Enough has been said about the many faults, both in style and substance of Thomas L. Friedman’s “The World is Flat.” But it is important, form this China’s perspective, the topic of this essay, wherein Friedman be taken to account for his shallow treatment of the drill down effect of price reductions, which is largely, quantitative and finite with regard to the concept of globalization. China here is an important singular market, different from others in many respects.
To illustrate: This Christmas, my son bought me some underwear. He bought seven pairs; yes, one for each day of the week. Of the seven, all current models and stock, two were made in India; three were made in China; and two were made in Thailand. What does this tell us? It clearly illustrates that the co-operation; the globalization that Friedman speaks of is largely dependent on price…which must reach a finite point. At some price point, no manufacturer will be able to go lower. That is why there is no loyalty in these three markets for the brand. But what then is left to manipulate in the market? Service? Future concessions? Packaging? Shipping? Brand loyalty (you may find brand loyalty in the consumer but not in the intermediary.)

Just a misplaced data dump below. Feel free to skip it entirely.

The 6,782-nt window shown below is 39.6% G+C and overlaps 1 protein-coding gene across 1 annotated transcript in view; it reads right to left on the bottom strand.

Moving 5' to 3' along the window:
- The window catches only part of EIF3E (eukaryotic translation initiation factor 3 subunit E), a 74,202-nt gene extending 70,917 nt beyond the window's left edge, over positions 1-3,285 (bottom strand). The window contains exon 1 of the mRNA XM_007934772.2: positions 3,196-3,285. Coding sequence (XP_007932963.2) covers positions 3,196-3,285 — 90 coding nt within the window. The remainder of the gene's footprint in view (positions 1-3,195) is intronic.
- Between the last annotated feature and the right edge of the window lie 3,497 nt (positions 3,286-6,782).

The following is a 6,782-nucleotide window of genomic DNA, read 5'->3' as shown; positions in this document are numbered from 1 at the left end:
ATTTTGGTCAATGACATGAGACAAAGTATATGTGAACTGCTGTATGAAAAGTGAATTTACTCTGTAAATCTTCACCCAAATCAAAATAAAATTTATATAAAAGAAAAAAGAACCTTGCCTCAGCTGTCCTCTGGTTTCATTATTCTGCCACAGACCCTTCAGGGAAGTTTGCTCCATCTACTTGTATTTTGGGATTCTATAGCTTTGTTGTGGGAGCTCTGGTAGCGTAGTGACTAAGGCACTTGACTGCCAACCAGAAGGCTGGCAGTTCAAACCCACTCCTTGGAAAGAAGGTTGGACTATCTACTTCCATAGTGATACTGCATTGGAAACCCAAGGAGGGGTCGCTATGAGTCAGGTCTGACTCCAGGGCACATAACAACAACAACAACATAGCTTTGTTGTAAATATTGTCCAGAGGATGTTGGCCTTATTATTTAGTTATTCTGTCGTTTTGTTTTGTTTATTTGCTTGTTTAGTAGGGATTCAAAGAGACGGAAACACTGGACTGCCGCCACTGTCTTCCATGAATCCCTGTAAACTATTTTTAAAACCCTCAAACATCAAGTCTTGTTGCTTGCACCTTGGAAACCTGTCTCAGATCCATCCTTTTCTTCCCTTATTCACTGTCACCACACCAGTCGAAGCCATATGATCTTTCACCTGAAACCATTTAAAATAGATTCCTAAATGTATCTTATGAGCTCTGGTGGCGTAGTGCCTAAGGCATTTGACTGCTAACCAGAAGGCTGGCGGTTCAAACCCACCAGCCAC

Friedman also overlooks the psychology of the typical Chinese intermediary as well as the typical consumer in China. It is an ongoing trend that we attribute to globalization processes, that China and to some extent, outside of the service industry India and Thailand have been bent on providing low price to its customers. But how will it end?
The fragile mandarins in a flat world: here is where Friedman really displays his lack of research skills. The young, upwardly mobile, recently arrived or latter day millionaires are not interested in what Friedman calls ‘levelling’ or ‘flattening’ processes. (I will use Friedman’s terms here even though their inadequacy is so poignantly laid out by Matt Taibbi, New York Press, 2007.)
They do not want or need a level playing field in their own country. Certainly, such an environment is desirable in the rest of the world where they would be treated as equal opportunists, but in China they recognize the competitive elements provided by an ‘un-even’ playing field. They want the status quo, where they are treated as the favored ones; not democracy.
Cursed, as the privileged only child, these mandarins are ill equipped for competitive advantage. They have been brought up to expect to instantly receive, any need or want they may have. Yet in this special social favoured class we have three sub-classes; one not envisioned by Freidman. Most children (97%) are from ‘one-child families’. Some families, both poor and rich, have more than one child, but they pay a price. The three sub-classes are: privileged, under-privileged and mediocre (we won’t name them middle class, because technically they are not. What we would normally call middle class, i.e. those who can live comfortably as a result of their livelihood are in China’s case, the privileged.)